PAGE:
Golden Smog breathes life into music
Paradise Club, Boston, April 15, 1996
By Jeffrey B. Remz
BOSTON - Take a few name pedigree players - Danny Murphy of Soul Asylum, Jeff Tweedy of Wilco, and Gary Louris and Marc Pearlman of the late Jayhawks, throw them together, and you get Golden Smog.
But the band, also including Kraig Johnson of Run Westy Run on guitar/vocals and Noah Levy of The Honeydogs on drums, are not just a rag tag band of players seeking to throw some rootsy, country charm your way.
Golden Smog, gaining acclaim on the alternative country circuit, proved at a crowded Paradise Club Monday that they are able to meld their collective talents for an enjoyable evening amidst a loose atmosphere on stage. In listening to the band's recent "Down by the Old Mainstream," the listener is left feeling uncertain whether this is a serious effort or just a bunch of musicians goofing in the comforts of a studio.
But that thinking was proven wrong from the get go with "Won't Be Coming Home." The song - more of a rocker than country - kicked harder than the CD as did most of the songs played during the 90-minute set.
This was a band strong on diversity. First of all, Tweedy, Louris, Murphy, and Johnson all were centerstage during the evening with Louris' high-pitched voice differing little from The Jayhawks days, a particular delight.
Tweedy, formerly a co-leader of the trailblazing group Uncle Tupelo, had an easy-going style throughout. He often grabbed the microphone and moved about the stage as the lounge singer he is not.
Then it was over to Johnson for his turn on vocals on "Yesterday Cried." And it was here that what would be one of the vocal highlights of the night became apparent. Three of the Smogs lent their voices on backing vocals, giving more energy to the songs.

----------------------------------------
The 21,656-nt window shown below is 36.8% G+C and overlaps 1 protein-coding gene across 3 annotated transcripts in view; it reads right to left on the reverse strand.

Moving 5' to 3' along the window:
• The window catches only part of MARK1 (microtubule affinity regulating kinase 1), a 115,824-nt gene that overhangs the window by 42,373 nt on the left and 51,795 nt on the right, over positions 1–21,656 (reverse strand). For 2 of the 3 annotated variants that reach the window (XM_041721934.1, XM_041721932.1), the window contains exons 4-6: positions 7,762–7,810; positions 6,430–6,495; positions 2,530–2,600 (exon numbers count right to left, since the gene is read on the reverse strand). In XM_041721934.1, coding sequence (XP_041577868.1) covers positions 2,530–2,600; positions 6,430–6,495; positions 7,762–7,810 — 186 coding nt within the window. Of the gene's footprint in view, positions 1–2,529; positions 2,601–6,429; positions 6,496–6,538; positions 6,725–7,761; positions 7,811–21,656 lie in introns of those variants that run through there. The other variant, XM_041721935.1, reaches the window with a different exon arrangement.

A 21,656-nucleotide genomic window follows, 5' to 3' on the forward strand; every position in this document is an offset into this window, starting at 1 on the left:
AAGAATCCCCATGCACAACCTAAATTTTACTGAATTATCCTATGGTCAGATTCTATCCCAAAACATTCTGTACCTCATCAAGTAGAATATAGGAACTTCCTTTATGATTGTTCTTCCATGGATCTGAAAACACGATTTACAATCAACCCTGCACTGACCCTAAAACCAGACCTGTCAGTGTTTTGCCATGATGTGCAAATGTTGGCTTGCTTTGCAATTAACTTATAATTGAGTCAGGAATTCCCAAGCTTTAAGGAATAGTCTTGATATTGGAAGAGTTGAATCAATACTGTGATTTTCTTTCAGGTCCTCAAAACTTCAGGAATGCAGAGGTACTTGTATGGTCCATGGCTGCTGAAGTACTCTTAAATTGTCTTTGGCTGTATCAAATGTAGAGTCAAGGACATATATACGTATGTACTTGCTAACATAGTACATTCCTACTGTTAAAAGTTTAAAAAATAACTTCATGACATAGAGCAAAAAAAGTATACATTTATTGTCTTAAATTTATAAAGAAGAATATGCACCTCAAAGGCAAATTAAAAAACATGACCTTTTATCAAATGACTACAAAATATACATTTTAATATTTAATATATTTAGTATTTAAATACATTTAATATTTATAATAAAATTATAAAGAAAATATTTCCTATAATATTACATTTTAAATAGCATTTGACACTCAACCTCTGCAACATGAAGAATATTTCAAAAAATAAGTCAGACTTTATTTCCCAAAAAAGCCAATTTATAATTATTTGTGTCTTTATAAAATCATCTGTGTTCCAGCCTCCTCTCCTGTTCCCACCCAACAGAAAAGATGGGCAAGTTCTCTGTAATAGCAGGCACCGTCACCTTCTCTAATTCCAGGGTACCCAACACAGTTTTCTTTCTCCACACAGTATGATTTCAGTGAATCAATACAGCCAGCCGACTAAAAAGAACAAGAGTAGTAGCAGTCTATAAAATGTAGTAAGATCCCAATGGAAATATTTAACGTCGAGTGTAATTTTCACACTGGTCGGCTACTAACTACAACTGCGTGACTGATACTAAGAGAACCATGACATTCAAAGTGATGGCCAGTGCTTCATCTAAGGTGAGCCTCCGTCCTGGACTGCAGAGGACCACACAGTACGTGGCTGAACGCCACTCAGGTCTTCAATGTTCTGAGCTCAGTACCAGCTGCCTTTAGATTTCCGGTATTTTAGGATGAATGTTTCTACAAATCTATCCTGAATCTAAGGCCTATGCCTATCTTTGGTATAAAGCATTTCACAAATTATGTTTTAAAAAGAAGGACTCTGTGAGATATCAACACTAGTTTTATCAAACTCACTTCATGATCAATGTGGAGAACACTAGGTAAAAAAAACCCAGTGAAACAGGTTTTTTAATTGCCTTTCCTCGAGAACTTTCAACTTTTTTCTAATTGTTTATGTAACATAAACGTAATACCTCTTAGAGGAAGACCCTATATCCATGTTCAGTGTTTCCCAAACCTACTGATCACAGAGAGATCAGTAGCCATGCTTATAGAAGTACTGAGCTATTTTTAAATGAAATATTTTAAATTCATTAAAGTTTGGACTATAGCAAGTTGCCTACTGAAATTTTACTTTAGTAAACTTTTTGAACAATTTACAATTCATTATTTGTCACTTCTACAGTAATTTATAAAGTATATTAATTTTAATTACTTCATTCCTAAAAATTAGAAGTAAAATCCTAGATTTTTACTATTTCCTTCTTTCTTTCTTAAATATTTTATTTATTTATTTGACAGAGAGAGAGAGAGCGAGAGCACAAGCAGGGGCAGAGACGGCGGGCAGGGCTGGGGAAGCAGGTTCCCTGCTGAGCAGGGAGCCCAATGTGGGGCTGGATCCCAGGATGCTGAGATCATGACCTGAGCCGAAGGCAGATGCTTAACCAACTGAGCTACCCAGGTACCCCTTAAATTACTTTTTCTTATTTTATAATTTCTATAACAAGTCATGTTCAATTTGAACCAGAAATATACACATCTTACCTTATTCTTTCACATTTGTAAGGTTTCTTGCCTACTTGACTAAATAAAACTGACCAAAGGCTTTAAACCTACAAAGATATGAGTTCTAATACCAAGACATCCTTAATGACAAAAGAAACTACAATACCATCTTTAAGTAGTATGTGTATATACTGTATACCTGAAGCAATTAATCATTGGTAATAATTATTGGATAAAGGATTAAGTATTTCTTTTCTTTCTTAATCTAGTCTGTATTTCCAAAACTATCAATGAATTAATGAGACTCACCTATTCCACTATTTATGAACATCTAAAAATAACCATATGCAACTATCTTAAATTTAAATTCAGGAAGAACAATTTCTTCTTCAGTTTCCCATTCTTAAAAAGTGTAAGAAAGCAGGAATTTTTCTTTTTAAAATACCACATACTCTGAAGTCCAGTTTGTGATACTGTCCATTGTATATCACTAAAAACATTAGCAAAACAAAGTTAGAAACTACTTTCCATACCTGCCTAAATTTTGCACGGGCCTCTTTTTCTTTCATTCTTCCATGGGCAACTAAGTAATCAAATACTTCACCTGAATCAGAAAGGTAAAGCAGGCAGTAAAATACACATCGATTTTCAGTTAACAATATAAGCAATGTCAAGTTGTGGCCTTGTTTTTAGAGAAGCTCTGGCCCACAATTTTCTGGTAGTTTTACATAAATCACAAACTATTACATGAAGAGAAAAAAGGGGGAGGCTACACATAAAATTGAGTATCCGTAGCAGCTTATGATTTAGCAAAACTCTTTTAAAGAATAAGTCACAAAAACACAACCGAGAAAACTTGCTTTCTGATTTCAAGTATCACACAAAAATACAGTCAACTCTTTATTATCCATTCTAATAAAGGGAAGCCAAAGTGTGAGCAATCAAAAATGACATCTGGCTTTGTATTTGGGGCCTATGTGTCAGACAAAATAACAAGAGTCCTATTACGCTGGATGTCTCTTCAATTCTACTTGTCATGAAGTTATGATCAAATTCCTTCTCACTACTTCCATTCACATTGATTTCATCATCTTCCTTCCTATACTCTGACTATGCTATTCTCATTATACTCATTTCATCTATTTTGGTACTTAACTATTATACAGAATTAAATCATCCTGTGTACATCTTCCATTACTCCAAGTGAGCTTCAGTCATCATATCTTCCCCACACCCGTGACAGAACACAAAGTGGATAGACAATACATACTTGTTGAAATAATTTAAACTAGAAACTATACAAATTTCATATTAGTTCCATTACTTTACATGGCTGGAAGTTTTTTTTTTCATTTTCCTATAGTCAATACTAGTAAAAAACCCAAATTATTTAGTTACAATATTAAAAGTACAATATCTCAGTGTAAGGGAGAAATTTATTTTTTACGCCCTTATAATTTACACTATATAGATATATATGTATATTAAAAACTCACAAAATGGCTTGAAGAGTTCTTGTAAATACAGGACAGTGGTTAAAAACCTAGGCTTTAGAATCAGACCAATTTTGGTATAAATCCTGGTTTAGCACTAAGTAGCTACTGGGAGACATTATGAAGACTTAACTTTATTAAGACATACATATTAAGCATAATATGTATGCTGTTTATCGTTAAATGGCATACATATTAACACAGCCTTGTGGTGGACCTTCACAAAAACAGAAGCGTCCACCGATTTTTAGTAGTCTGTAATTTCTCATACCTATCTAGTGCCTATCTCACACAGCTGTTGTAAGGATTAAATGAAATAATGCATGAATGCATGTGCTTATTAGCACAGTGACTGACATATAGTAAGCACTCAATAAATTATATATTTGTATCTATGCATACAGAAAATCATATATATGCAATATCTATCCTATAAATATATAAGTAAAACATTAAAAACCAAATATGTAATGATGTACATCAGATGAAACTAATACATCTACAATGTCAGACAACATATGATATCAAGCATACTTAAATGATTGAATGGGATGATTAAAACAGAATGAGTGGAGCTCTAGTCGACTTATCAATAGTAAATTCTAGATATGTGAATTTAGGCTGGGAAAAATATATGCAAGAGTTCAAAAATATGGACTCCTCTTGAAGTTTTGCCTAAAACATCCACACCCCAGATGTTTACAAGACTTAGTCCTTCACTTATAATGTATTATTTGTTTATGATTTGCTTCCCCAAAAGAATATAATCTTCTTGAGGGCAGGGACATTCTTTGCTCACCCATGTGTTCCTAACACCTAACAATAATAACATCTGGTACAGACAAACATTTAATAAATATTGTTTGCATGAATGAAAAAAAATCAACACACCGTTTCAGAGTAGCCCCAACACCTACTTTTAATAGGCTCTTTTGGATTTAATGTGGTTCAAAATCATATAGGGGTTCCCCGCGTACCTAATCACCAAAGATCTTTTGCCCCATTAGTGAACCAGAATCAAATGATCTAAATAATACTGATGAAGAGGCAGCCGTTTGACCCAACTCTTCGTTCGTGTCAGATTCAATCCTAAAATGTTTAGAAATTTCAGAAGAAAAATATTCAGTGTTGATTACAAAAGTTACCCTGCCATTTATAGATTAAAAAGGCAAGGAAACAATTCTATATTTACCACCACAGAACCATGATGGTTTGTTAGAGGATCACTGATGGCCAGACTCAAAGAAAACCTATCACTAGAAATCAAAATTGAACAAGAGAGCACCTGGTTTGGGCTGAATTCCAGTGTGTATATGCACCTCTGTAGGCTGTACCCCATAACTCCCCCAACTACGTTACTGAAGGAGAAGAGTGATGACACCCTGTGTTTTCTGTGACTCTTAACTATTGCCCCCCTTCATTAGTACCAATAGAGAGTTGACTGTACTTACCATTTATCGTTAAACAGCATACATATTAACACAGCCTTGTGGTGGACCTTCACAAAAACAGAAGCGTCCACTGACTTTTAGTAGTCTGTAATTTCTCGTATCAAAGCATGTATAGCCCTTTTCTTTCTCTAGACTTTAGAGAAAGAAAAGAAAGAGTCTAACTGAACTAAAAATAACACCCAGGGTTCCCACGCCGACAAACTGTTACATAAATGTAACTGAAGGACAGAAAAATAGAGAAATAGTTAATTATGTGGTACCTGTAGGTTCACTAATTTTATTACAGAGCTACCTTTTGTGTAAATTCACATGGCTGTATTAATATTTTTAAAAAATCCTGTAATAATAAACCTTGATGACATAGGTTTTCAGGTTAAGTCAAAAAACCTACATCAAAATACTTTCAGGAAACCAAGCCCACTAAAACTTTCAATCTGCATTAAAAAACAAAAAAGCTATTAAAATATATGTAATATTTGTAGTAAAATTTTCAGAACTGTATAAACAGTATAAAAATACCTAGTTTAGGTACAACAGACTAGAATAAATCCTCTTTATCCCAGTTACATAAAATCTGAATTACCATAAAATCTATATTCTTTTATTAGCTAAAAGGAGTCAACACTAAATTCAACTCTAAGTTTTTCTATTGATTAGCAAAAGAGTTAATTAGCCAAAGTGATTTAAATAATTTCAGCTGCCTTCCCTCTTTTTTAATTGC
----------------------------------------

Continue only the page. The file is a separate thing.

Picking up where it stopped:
The band's cover tunes proved to be among the evening's highlights. Once Louris figured out what instrument he needed, the band launched into Rosanne Cash's "Seven Year Ache," a song Golden Smog played on radio the day before with Cash herself there. Louris acquitted himself well on the high notes.
And in a partial punky vein, other covers included "(What's So Funny 'bout) Peace, Love and Understanding," the Nick Lowe song made famous by Elvis Costello, and "Do Anything You Wanna Do," a punk anthem courtesy of England's Eddie & The Hot Rods.
For the country fans present, Neil Young's "Powerderfinger" and a version of Roger Miller's "Reincarnation" closed the show.
Musically, a lot of acoustic guitar was heard, although these guys certainly could rock also. An added touch was fiddler Jessey Greene of the opening band, the Geraldine Fibbers. The evening was without its share of humorous moments. Near the very end, Louris thought the last song was history and started waving his hands, only to be clued in, that he indeed was in a fog.
A ragged, but right feel existed throughout. As Tweedy said in a post-show interview, the intent was to have fun onstage. In that, Golden Smog clearly succeeded.
Yes, a few missteps occurred, but all in a good night's fun. After all, this wasn't a play-by-the-set list kind of night.
Whether a group of boys out to have fun or present music most of the time in a more serious vein, Golden Smog was able to put their pasts aside and breathe life into their own brand of country.
The Geraldine Fibbers opened in a far too long hour-long set. The band, featuring an upright bass, more than overstayed its welcome with a churning guitar sound and undistinguished vocals.